Singleton Classes in Ruby (aka eigenclasses)

Singleton methods in Ruby live in a special, hidden class called the singleton class (it used to be referred to as the eigenclass, but singleton class is the current term). Singleton methods are only available for a certain instance, so they can’t be defined in the regular class like all the other instance methods. Ruby methods can only be defined in class objects, so singleton methods also cannot be defined in a regular object with the instance variables. Thus, singleton classes.

The singleton class can be accessed with two different syntaxes:

class A; end
singleton_class = A.singleton_class
# OR
singleton_class2 = class << A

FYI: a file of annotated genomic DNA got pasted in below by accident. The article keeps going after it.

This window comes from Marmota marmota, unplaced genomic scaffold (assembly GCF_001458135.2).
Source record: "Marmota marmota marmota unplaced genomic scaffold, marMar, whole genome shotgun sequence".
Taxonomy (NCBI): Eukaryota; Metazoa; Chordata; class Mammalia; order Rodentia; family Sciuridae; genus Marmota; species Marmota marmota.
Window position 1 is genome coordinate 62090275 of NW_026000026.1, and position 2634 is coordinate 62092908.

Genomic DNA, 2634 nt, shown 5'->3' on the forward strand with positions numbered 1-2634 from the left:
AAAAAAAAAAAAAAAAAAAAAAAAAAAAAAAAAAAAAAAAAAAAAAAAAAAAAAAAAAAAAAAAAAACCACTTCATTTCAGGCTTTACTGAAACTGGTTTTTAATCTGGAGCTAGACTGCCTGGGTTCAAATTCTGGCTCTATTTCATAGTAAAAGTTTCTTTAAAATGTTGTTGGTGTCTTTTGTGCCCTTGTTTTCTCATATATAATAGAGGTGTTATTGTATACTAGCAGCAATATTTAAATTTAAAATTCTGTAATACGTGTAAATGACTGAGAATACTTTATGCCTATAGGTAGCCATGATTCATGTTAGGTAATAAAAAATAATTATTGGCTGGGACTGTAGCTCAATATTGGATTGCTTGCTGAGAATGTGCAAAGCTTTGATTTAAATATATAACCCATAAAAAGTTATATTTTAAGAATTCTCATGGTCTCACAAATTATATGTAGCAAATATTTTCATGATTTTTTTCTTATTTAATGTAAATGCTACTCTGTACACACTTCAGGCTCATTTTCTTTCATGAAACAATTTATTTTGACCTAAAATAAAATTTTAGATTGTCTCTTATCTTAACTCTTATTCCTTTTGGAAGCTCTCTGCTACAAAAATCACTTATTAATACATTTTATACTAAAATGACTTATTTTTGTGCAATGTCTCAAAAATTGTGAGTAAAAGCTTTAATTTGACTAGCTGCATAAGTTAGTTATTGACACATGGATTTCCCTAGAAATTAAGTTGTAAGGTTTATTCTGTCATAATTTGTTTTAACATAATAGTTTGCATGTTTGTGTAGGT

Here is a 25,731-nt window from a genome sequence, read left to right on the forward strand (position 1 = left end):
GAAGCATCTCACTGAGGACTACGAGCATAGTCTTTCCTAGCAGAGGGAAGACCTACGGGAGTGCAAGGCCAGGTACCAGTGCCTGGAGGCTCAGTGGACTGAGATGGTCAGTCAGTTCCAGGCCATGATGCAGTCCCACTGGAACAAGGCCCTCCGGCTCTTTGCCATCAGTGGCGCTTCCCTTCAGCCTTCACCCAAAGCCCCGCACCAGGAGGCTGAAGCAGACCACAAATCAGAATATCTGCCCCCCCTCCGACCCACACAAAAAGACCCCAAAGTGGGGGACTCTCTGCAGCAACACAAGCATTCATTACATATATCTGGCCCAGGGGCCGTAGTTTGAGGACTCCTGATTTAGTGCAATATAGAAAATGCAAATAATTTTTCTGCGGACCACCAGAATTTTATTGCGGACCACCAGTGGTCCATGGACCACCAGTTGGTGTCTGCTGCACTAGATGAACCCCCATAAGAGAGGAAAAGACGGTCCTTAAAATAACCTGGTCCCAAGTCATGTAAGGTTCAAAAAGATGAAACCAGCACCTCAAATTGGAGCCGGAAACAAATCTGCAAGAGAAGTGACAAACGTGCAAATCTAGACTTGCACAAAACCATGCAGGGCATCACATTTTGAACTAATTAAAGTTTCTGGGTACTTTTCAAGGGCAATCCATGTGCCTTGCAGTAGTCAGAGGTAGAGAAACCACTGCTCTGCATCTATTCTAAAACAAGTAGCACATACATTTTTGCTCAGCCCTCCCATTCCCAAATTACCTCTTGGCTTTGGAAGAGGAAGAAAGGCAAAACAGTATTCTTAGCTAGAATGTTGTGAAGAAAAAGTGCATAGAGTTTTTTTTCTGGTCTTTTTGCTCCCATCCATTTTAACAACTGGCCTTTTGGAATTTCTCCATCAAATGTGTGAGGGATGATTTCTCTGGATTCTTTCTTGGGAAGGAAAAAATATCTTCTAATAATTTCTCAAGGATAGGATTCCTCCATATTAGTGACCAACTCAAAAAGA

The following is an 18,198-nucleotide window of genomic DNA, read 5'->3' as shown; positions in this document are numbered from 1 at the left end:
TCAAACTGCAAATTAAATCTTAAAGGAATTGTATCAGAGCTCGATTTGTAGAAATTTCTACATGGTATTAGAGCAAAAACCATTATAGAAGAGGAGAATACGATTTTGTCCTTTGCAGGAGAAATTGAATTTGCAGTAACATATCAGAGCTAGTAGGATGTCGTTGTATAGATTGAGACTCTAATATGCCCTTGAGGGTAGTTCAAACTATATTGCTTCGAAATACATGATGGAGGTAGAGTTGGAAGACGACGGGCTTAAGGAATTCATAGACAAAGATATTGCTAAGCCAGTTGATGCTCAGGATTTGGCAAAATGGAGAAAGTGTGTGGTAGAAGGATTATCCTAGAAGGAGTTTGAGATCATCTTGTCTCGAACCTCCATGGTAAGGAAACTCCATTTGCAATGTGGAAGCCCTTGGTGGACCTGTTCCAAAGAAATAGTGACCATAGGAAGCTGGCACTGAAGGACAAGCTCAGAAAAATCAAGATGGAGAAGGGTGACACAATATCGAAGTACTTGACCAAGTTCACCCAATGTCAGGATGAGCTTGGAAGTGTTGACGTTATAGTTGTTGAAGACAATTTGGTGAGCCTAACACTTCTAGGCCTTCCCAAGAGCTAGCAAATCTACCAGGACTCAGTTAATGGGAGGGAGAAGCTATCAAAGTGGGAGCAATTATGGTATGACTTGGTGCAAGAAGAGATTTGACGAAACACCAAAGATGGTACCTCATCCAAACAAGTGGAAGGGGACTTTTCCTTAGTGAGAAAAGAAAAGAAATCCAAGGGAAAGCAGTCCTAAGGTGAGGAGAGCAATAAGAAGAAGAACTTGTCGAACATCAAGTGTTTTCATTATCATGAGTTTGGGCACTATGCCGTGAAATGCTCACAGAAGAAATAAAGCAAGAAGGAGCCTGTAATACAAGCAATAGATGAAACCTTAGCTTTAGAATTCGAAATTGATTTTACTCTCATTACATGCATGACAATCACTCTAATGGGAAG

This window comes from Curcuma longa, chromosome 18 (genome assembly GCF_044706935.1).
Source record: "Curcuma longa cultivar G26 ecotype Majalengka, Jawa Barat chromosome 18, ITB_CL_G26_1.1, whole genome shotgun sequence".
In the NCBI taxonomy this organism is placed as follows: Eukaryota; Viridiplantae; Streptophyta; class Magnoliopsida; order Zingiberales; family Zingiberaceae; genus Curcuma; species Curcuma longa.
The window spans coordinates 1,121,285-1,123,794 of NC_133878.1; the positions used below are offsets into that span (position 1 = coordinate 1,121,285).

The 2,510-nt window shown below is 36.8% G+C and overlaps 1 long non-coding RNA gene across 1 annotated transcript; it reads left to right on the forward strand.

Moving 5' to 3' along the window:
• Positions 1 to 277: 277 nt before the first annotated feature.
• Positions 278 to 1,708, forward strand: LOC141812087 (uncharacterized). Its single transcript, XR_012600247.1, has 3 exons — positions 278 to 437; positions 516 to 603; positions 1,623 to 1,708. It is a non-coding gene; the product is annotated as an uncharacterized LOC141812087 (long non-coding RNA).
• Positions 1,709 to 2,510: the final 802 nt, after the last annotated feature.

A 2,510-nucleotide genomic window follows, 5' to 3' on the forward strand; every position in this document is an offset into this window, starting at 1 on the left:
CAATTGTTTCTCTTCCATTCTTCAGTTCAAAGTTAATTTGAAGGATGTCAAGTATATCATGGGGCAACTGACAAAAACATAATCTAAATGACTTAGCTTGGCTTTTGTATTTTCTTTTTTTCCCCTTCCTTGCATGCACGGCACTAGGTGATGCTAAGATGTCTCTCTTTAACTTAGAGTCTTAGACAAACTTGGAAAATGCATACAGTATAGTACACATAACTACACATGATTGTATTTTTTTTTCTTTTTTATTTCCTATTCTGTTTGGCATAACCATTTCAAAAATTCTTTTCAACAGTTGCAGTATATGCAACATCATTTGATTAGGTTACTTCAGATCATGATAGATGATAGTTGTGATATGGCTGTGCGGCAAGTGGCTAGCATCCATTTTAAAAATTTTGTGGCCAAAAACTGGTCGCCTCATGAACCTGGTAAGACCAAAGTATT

singleton_class == singleton_class2 # => true

Class methods in Ruby are really just singleton methods for the class object. The following example shows how to use the shovel operator to define singleton methods for a class.

class B
  def self.first
    "One singleton method"

  class << self
    def second
      "Another singleton method"

B.singleton_methods # => [:first, :second]

The rest of this blog post will refer to the singleton class of A as A’ (pronounced A prime).

Singleton classes inherit from other singleton classes. For example, if class B inherits from class A, B’ will inherit from A’ (remember, B’ stands for the singleton class of B and A’ stands for the singleton class of A).

class A
  class << self
    def whatever

class B < A; end

p B.whatever # => 'A.whatever'

One thought on “Singleton Classes in Ruby (aka eigenclasses)

  1. Pingback: Ruby Modules | Ruby/Rails Programming

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